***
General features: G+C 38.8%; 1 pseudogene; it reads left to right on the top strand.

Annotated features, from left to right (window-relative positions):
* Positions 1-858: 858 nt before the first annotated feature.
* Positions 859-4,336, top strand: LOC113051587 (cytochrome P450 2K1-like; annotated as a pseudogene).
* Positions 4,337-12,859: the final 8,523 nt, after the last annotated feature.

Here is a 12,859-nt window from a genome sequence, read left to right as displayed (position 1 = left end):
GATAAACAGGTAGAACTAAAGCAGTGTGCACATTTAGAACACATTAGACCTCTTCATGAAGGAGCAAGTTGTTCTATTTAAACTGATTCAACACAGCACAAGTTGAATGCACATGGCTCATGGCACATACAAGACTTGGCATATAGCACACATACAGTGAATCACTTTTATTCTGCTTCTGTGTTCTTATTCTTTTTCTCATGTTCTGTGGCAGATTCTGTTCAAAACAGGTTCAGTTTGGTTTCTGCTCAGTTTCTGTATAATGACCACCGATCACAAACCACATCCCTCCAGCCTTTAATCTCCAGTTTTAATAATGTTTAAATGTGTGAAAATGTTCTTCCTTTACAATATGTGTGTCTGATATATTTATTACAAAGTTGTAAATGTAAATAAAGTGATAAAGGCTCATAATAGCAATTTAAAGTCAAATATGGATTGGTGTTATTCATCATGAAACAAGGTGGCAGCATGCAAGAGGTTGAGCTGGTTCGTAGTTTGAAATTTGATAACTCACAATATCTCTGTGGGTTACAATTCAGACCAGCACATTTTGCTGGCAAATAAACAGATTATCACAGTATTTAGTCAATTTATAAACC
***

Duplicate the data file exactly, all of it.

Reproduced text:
General features: G+C 38.8%; 1 pseudogene; it reads left to right on the top strand.

Annotated features, from left to right (window-relative positions):
* Positions 1-858: 858 nt before the first annotated feature.
* Positions 859-4,336, top strand: LOC113051587 (cytochrome P450 2K1-like; annotated as a pseudogene).
* Positions 4,337-12,859: the final 8,523 nt, after the last annotated feature.

Here is a 12,859-nt window from a genome sequence, read left to right as displayed (position 1 = left end):
GATAAACAGGTAGAACTAAAGCAGTGTGCACATTTAGAACACATTAGACCTCTTCATGAAGGAGCAAGTTGTTCTATTTAAACTGATTCAACACAGCACAAGTTGAATGCACATGGCTCATGGCACATACAAGACTTGGCATATAGCACACATACAGTGAATCACTTTTATTCTGCTTCTGTGTTCTTATTCTTTTTCTCATGTTCTGTGGCAGATTCTGTTCAAAACAGGTTCAGTTTGGTTTCTGCTCAGTTTCTGTATAATGACCACCGATCACAAACCACATCCCTCCAGCCTTTAATCTCCAGTTTTAATAATGTTTAAATGTGTGAAAATGTTCTTCCTTTACAATATGTGTGTCTGATATATTTATTACAAAGTTGTAAATGTAAATAAAGTGATAAAGGCTCATAATAGCAATTTAAAGTCAAATATGGATTGGTGTTATTCATCATGAAACAAGGTGGCAGCATGCAAGAGGTTGAGCTGGTTCGTAGTTTGAAATTTGATAACTCACAATATCTCTGTGGGTTACAATTCAGACCAGCACATTTTGCTGGCAAATAAACAGATTATCACAGTATTTAGTCAATTTATAAACC